commotion


commotion
commotion, agitation, tumult, turmoil, turbulence, confusion, convulsion, upheaval are comparable when they designate great physical, mental, or emotional excitement. All carry this general meaning yet have applications which fit them for narrower use in specific senses.
Commotion always implies movement to and fro that may be violent and disturbing or that may be merely sharply in contrast to a usual calm. It is used physically of storms, especially as they affect the movement of the seas
{

beneath the endless surges of the deep ... a host of mariners perpetual sleep, too hushed to heed the wild commotion's roar— Channing d. 1901

}
and of unusual bustle or hubbub
{

the re was commotion all over the house at the return of the young heir— Meredith

}
Even when commotion represents mental or emotional excitement, it indirectly suggests movement in heightening the ideas of unrest and perturba-tion
{

eighteen years of commotion had made the majority of the people ready to buy repose at any price— Macaulay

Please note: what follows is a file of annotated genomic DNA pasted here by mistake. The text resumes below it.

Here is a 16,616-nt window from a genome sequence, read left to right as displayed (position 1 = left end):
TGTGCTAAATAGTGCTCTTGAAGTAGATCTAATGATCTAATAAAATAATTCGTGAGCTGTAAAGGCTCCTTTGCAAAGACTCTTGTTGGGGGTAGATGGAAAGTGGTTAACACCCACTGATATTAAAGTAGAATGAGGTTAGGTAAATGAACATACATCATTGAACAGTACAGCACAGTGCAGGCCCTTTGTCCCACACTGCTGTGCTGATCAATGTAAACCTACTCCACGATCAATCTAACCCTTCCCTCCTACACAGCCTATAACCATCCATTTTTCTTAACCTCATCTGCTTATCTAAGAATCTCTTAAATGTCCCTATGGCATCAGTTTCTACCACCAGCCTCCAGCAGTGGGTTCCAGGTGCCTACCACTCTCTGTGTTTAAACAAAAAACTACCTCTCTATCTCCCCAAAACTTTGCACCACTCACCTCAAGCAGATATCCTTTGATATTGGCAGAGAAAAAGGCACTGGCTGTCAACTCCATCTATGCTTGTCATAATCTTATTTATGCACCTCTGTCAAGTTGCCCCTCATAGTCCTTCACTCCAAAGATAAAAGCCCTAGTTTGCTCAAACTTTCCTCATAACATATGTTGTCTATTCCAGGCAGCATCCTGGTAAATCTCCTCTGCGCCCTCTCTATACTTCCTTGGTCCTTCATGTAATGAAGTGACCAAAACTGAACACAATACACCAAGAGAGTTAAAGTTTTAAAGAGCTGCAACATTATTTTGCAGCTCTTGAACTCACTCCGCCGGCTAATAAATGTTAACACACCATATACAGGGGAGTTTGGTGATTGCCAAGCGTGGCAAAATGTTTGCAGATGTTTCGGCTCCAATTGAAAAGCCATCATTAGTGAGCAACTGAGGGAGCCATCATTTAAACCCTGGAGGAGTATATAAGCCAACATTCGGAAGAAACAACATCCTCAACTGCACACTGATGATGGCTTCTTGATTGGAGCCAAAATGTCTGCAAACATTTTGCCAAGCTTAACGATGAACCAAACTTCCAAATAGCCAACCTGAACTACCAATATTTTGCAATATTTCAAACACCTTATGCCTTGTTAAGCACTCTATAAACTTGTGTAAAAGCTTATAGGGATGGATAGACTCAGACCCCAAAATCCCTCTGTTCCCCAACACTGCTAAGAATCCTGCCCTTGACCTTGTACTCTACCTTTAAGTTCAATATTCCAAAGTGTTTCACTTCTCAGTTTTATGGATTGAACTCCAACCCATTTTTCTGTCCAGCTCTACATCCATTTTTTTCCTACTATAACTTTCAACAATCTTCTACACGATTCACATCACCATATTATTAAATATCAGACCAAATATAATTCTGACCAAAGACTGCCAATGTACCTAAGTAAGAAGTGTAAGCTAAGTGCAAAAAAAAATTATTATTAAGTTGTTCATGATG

}
Agitation, on the other hand, suggests a stirring up or a shaking up comparable physically to that accompanying a fermentation or to boiling or seething
{

the agitation of the earth's crust during an earthquake

}
Usually it describes strong emotional excitement that, whether controlled or not, causes distress or pain to the person involved
{

that sickening agitation of the heart which arises from hope deferred— Scott

}
{

"Pray," said Mr. Lorry . . . bringing his left hand ... to lay it on the supplicatory fingers that clasped him in so violent a tremble, "pray control your agitation"—Dickens

}
It also may refer to the stirring up of men's minds and emotions on some usually emotionally charged matter or question
{

political agitation by foreign agents

}
{

an anti-Catholic agitation that was marked by the destruction of churches— Amer. Guide Series: N. Y.

}
Tumult may mean, generally, either commotion or agitation that is characterized by uproar, din, or great disorder
{

the tumult and the shouting dies, the captains and the kings depart— Kipling

}
It also may apply specifically to a riot or fracas or to an insurrection or rebellious outbreak
{

the tumults and disorders of the Great Rebellion had hardly been subdued— T. S. Eliot

}
but it is equally applicable to other things (as a violent disturbance of the elements or an agitating conflict of passions) that suggest in combination noise, disorder, and intense excitement
{

it thunders and lightens . . . what tumult's in the heavens?— Shak.

}
{

the gods approve the depth, and not the tumult, of the soul— Wordsworth

}